Monday, July 26, 2021

Carvajal: Aren’t we all?

Break point

Currently the US Catholic Bishops Conference is struggling to draft a statement that would refuse communion to Catholics who are pro-abortion. No names mentioned, but everybody knows they have their Catholic President in mind who nevertheless insists he is pro-choice and not pro-abortion.

But whether or not Joe Biden should be barred from communion is not the point. I am instead taking issue with the power Catholic bishops have arrogated to themselves to decide who should and who should not receive communion. Besides violating freedom of conscience, it contradicts the whole purpose of Christ’s Incarnation.

Christ spoke many times about the purpose of his becoming a man, but these two sum it up: “I did not come for the healthy but for the sick,” “Come to me all you who labor and are burdened and I will give you rest.” Christ came to heal those who are sick in body and soul. Christ came to comfort those burdened by feelings of guilt and remorse.

It is these people that need Christ more; yet ironically they are who Catholic bishops would refuse communion to. Contrary to Christ’s injunction “not to judge so you will not be judged” Catholic bishops judge these people to be unworthy of having Christ “under their roof.”

If you think it through, nobody is worthy to have God “under his/her roof.” Like I go to communion not because I am sinless but because I am struggling with my imperfections, fighting to overcome my sinfulness, and I need to have Christ “under my roof” to help me win the battle against my demons.

It is, therefore, every Christian’s right (not the bishops’) to decide that he/she wants Christ “under his/her roof” to give him/her strength of spirit to bear the burden of one’s weaknesses, imperfections, and sins.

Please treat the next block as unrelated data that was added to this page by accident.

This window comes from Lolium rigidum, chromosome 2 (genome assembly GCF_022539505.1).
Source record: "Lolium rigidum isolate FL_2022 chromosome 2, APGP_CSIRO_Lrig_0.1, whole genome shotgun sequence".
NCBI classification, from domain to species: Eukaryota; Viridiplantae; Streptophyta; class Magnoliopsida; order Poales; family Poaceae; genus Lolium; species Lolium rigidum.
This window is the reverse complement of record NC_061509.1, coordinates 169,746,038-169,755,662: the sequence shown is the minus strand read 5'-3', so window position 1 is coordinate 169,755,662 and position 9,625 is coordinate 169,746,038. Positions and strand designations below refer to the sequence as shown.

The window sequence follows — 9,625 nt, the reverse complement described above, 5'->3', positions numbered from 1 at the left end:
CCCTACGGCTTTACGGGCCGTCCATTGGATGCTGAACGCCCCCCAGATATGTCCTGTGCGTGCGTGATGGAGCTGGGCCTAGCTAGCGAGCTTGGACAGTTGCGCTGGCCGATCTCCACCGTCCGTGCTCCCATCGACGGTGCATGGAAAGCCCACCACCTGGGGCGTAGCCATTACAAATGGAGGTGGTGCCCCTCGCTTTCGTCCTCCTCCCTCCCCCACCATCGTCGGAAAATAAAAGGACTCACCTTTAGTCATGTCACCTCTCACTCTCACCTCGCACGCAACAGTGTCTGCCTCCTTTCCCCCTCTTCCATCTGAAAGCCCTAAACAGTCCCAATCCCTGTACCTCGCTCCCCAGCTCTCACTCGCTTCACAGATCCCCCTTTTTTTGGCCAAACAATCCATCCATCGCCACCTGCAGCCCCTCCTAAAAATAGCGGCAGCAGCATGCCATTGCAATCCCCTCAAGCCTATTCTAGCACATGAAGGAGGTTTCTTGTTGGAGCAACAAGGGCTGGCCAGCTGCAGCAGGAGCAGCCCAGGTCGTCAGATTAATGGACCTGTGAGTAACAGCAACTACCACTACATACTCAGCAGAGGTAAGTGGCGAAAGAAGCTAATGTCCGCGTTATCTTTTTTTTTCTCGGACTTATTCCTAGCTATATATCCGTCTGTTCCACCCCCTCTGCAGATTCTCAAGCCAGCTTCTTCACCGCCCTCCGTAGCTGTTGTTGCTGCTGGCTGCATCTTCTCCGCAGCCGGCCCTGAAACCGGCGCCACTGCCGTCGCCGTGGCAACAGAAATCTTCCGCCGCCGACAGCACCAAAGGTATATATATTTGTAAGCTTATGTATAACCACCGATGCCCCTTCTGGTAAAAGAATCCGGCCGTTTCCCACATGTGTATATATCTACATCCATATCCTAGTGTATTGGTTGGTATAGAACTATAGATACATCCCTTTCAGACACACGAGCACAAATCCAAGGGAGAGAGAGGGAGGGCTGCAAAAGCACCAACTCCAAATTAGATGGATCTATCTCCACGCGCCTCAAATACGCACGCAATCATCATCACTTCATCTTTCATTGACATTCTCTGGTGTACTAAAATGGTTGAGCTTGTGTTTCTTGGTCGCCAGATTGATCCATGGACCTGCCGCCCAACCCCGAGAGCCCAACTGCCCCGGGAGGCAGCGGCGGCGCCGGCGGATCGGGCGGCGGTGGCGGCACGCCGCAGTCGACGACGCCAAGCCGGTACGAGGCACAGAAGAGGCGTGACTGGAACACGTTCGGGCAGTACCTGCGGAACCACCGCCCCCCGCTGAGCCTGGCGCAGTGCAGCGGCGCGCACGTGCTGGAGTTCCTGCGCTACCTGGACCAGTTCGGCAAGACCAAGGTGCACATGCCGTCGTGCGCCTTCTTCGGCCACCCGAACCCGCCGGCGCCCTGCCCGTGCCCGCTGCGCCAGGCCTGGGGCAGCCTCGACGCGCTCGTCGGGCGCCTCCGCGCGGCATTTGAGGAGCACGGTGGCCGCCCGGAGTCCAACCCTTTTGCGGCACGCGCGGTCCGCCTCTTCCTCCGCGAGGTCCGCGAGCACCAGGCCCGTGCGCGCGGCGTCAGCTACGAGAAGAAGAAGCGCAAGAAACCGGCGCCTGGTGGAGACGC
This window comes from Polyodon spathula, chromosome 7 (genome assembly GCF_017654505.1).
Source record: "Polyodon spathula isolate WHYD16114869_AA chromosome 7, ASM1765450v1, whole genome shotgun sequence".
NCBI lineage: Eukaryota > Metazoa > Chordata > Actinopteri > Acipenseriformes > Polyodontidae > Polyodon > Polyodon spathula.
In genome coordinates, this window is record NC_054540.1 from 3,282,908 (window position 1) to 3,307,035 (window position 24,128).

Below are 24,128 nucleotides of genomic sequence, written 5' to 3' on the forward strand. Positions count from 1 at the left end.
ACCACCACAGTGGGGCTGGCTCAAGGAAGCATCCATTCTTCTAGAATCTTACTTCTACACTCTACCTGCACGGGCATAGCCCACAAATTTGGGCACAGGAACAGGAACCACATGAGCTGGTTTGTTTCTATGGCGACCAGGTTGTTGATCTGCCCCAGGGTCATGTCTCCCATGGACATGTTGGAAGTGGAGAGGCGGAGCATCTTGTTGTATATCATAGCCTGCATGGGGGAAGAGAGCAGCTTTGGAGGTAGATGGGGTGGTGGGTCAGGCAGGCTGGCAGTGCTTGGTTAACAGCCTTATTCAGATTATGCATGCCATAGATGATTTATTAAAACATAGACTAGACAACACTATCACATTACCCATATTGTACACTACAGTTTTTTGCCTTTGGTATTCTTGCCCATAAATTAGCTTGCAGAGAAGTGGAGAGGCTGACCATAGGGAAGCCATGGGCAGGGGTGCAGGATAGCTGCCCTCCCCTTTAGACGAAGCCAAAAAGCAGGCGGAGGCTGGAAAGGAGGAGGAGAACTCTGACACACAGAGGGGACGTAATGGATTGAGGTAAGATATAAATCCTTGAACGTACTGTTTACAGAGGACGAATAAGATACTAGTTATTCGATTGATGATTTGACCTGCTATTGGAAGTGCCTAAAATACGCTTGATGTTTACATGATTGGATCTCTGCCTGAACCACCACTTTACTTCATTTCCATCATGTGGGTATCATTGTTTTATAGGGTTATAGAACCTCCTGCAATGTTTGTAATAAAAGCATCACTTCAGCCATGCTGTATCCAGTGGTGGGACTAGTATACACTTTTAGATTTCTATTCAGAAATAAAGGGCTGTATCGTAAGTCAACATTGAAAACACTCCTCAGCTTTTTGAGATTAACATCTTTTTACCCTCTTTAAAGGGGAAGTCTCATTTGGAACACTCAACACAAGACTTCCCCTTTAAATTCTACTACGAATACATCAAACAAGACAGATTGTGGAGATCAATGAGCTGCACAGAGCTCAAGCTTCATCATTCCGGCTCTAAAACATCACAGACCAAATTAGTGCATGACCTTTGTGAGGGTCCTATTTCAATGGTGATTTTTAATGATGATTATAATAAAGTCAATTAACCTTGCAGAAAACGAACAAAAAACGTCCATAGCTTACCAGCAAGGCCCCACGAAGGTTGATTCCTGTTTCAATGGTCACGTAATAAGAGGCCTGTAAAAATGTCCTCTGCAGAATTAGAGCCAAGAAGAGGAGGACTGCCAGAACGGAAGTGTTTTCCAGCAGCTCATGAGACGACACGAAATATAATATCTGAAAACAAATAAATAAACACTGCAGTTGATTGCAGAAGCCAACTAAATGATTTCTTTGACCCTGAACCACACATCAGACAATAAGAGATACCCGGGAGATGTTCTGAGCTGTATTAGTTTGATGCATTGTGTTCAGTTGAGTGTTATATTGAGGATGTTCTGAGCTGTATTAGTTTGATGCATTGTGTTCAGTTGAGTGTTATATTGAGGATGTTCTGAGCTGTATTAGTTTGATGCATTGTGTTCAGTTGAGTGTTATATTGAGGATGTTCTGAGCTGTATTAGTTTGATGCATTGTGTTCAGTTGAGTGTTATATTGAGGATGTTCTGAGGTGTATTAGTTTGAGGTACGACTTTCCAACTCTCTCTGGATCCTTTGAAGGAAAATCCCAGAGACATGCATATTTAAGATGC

I have probably told this story before but it bears repeating as it is illustrative of my point. Years ago, there was a family who attended my eight o-clock mass every Sunday without fail. But I noticed that only the two young daughters would receive communion. So one day I paid them a visit to ask why.

“We are living in sin, Father,” they chimed. They were separated from their original spouses and forbidden by Church law to receive communion.

I found it unlikely that Christ would bar them from communion for life. Hence, after being assured they were otherwise living a Christian family life, I told them to receive communion in some other church where nobody knows they are “living in sin.”

My point is this. In the gospels it is clearly Christ who invites himself into our life, knowing full well how unworthy we are. If bishops say we can’t let him in because we are sinners, then who can? Aren’t we sinners all? And didn’t he come for the sick and not the healthy?


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